Investments pooled through the CrowdStreet platform contributed to Boston-based Taurus Investment Holdings' acquisition of the 300 Baker Ave. offices in Concord. Photo courtesy of Cushman & Wakefield

A who’s who of Boston-area commercial real estate investors are testing the potential of crowdfunding platforms in a sign that the model is gaining traction as a source of equity for big-ticket transactions.

Recent deals – including Cabot, Cabot & Forbes’ $49.6 million purchase of a 4-acre industrial property in West Cambridge – included investments pooled on CrowdStreet. The Portland, Oregon-based platform has raised $1.3 billion since its founding in 2014, including over $200 million during the COVID-19 pandemic.

“We’re seeing more flight to high-quality sponsorship on the platform, and raising larger and larger equity offerings,” said David Govshtein, managing director at CrowdStreet. The platform enables accredited investors to invest directly in individual properties, funds and real estate portfolios.

Leading platforms such as CrowdStreet, Cadre and Fundrise offer an alternative to traditional sources such as private equity funds and high-net worth individuals, while potentially giving owners more flexibility over investment timelines and strategies.

Boston-based Taurus Investment Holdings dipped a toe into the crowdfunding arena in April with its $74.5 million acquisition of an office building at 300 Baker Ave. in Concord. It followed that up last week with the acquisition of a commercial property and development site in Miami.

Previously, Taurus has relied on family offices – the lightly regulated investment vehicles for high-net worth individuals and their relatives – for its fundraising.

“CrowdStreet has a very large U.S. client list and we’re built to serve that kind of client,” Taurus CEO Peter Merrigan said. “[CrowdStreet] comes into our standard structure, and they introduce the investors to us. We’re hoping it will become more significant.”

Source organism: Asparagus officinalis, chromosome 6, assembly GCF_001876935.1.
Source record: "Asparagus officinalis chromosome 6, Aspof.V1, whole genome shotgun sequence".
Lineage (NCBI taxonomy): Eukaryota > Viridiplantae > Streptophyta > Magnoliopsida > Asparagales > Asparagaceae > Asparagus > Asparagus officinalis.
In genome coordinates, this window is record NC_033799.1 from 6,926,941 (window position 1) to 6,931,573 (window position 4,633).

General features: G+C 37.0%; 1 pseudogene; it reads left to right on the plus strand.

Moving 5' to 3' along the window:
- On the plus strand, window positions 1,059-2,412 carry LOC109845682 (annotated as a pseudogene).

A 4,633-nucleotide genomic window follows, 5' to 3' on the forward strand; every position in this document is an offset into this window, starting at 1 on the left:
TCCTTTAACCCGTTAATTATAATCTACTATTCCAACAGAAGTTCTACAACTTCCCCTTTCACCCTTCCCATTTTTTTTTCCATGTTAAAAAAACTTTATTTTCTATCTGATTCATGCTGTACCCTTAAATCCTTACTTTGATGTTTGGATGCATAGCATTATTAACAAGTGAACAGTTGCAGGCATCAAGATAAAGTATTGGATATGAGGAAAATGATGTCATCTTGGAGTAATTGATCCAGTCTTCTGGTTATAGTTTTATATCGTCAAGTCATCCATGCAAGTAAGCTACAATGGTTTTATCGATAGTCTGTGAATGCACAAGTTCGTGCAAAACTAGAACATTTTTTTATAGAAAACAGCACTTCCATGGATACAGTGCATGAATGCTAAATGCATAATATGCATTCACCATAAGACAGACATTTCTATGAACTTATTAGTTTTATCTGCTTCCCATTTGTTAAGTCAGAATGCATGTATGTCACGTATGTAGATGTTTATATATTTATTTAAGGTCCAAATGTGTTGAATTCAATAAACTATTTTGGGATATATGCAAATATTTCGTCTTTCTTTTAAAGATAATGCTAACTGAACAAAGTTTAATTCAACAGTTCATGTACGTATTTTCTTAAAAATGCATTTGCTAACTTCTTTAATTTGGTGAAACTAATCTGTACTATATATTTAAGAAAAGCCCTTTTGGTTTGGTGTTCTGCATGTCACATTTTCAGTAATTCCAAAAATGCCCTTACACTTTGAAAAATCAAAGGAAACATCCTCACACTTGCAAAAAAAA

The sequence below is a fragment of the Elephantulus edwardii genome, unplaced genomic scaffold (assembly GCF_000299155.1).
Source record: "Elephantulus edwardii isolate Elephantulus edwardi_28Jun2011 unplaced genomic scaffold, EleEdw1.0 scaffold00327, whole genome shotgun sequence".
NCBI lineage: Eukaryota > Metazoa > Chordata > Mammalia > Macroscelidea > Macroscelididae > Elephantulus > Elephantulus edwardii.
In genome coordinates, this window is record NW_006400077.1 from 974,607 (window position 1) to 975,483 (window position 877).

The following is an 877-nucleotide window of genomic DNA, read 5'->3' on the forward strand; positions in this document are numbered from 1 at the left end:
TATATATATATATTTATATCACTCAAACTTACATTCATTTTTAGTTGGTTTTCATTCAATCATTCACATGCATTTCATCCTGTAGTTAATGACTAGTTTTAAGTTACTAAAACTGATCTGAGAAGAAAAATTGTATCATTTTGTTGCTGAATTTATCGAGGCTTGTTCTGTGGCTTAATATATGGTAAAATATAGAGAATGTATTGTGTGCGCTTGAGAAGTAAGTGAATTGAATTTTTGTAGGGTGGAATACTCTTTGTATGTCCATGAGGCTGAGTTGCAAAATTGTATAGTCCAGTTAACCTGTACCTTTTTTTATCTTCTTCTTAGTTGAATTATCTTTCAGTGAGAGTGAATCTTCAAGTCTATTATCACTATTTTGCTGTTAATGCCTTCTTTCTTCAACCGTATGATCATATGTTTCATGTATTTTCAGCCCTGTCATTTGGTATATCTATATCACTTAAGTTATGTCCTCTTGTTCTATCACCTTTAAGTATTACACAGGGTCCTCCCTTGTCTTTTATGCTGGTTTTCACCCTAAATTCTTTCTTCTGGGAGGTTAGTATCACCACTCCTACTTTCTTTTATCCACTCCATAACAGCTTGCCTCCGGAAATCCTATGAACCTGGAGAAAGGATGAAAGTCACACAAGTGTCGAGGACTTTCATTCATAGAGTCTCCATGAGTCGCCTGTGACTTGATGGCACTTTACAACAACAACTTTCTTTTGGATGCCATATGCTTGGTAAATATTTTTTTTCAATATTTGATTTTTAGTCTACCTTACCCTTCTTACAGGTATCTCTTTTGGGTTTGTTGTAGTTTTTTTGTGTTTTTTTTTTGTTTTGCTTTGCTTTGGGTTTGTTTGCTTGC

At 93 percent occupancy, Taurus’ 300 Baker Ave. transaction fits many of the criteria that are important to crowdsource investors, said Ben Sayles, managing director of capital markets at JLL Boston.

“Crowdfunding is just a different profile,” Sayles said. “It’s looking for higher-yielding cash flow, and the institutional world is looking for capital preservation or value creation, so it’s filling a natural void.”

Other Boston-area developers that have participated in CrowdStreet deals include Novaya Real Estate Ventures, Grander Capital, Rhino Capital, Spaulding & Slye Investments and Griffith Properties, according to the firm.

Steve Adams

More Flexibility for New Ownership

Unlike private equity funds that have fixed timelines, CrowdStreet gives sponsors the ability to exit an investment at their discretion.

“If the sponsor wants to liquidate and sell, they can do that. This is not a private equity fund with a five-year term,” Govshtein said. “If you want to hold it for three years or eight years, you have that flexibility.”

Along with less predictable timelines, investors have less control over the sponsor’s strategy for a property. That element appeals to Cabot, Cabot & Forbes CEO Jay Doherty as he considers options for the newly acquired 67 Smith Place in West Cambridge’s Quadrangle section. CC&F paid $49.6 million for the 4-acre property this month, including $21.4 million raised through CrowdStreet.

Although the property sits next to a 12-acre site where CC&F is seeking approval for a 1.1-million-square-foot mixed-use development including life science space and multifamily housing, it’s not a given that 67 Smith Place will be redeveloped as well, Doherty said. Industrial companies have expressed interest in leasing 60,000 square feet of warehouse space that will become available at year’s end. At the same time, the firm plans to meet with neighbors in the nearby Cambridge Highlands residential neighborhood to gauge their reaction to a redevelopment, he said.

If the acquisition had received private equity money with specific investment criteria, it would have limited CC&F’s options in shifting market conditions.

“If there were a change in the business plan, you’d have to go back and work with them and take out those investors who don’t want to go along,” he said. “Many institutional investors say they don’t want to do condos or life science, and the prospectus doesn’t allow that investment. You end up trying to fit square pegs in round holes.”

Editor’s note: This article has been updated to correct the financing Taurus Investment Holdings used for its acquisition of a Massachusetts senior housing portfolio from Welltower. It did not use crowdfunding.

Crowdfunded Investments Fuel Bigger-Ticket CRE Transactions

by Steve Adams time to read: 3 min